In the age of mass production and ever advancing technology, is it realistic to expect handbags to still be handmade? Has craftsmanship been taken over completely by commercialization and never ending ways to cut costs? Fortunately, no.
Craftsmanship is More Relevant than Ever
You could be forgiven that with mass production techniques and a mind-set that often values a logo over quality that craftsmanship has diminished in importance. But you would be wrong. The desire for well-built quality bags is stronger than ever, and the kind of quality that only handmade producers can provide is in high demand.
Italians still do it handmade
The reality is that top handbag designers still use handmade techniques. They may have progressed from backstreet workshops in Florence or Naples but the techniques are still mostly handmade including cutting, weaving and stitch-up. Italian handbag designers still use artisanal experts instead of production lines, who spend days creating each bag. It is this time factor (as well material cost) that makes producing handmade bags so expensive, which is reflected in the cost. The next time you see a bag that costs over $1000, it may not seem so extravagant when you consider that a team of craftsmen have spent days making it.
This classic Italian handbag designer is a shining example of craftsmanship being carried into the 20th century. It has its own school dedicated to training the next generation of handbag artisans, educating them in the handmade techniques of cutting, stitching and weaving. Production is housed in a 19th century atelier that, whilst a far cry from backstreet workshops, is surprisingly non-commercial, non-industrial and reassuringly reminiscent of a bygone age.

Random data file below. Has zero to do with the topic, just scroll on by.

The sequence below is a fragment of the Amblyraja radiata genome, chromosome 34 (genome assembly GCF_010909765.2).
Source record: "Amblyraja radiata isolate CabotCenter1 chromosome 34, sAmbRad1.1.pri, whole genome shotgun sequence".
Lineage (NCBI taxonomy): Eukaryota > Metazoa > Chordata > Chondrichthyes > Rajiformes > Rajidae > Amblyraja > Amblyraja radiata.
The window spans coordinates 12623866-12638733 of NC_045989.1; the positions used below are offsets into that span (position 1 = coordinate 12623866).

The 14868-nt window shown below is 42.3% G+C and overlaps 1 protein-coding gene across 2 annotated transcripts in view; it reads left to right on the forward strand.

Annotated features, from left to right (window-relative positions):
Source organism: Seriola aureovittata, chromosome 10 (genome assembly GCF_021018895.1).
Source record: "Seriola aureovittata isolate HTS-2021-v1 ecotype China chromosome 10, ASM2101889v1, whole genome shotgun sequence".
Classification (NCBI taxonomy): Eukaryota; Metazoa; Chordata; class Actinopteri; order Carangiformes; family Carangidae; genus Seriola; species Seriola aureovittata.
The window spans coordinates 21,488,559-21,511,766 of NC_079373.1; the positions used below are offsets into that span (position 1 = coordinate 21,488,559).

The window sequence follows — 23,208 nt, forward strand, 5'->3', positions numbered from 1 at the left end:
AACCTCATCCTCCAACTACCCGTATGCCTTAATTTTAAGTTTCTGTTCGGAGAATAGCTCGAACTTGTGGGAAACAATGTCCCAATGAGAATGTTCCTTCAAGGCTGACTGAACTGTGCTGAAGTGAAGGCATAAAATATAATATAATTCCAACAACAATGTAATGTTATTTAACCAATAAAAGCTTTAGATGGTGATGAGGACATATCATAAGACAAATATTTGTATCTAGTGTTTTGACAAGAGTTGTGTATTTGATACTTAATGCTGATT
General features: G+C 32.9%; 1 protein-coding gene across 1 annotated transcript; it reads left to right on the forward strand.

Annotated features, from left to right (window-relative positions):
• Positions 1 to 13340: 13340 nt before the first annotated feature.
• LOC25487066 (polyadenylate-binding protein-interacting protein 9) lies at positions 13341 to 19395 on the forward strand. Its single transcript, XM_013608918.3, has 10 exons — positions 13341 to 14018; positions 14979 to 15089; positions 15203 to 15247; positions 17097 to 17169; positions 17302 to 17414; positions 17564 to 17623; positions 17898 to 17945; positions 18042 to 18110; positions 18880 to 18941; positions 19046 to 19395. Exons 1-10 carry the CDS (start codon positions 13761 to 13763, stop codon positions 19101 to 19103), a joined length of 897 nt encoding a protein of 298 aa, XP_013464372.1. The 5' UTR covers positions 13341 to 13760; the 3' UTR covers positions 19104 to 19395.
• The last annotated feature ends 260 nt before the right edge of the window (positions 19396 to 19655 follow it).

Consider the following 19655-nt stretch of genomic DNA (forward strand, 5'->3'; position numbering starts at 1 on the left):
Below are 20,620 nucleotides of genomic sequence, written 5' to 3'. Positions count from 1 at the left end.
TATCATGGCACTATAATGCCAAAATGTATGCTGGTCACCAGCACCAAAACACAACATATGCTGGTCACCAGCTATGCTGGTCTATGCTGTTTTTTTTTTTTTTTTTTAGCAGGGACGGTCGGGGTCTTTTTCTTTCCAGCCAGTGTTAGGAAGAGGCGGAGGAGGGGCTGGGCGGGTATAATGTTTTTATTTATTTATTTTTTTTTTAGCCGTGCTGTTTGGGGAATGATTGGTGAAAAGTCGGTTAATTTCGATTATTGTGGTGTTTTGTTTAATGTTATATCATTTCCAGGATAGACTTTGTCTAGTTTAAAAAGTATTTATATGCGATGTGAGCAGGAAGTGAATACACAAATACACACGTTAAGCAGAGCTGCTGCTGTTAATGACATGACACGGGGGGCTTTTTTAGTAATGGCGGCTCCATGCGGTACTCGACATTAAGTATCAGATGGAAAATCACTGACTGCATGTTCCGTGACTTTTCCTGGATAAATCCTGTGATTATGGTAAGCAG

Fear Not, Handmade isn’t Going Way
Bottega Veneta, having moved to more mass produced, logo focused items in the early 2000s was facing bankruptcy. It only turned round its fortunes by reinstating its artisanal approach, by reengaging their craftsmen who, for some time, were left underutilised. The artisanal element and handmade approach has been vindicated as not only higher quality, but a viable business model with recent years seeing record profits. Thanks to the demand for quality, handmade production has a safe and sustainable future.
Even Huge Brands Still Make Handbags by Hand
Even huge Italian brands like Gucci still use handmade techniques. The Italians are unrivalled in this artisanal approach, with no other country coming close to claiming such craftsmanship. Yes, you will pay (a lot) for handmade Italian brands, but the quality is simply unrivalled.
Recent years have seen a revival in handmade products, with craftsmanship becoming increasingly favoured over logos. Bottega Veneta, despite being a coveted brand, produce handbags without logos, the hallmark being supreme quality and the identifier being incomparable design. This attitude towards design is what distinguished the Italian designers in the first place, and is still what makes them special and far superior to their mass produced counterparts. This mentality may seem somewhat risky commercially as it is one that places design first and consumer demand second but we are fortunate that demand for artisanal quality is sufficiently strong that Italian handbag designers like Bottega Veneta, Gucci and others will be around for a long time to come.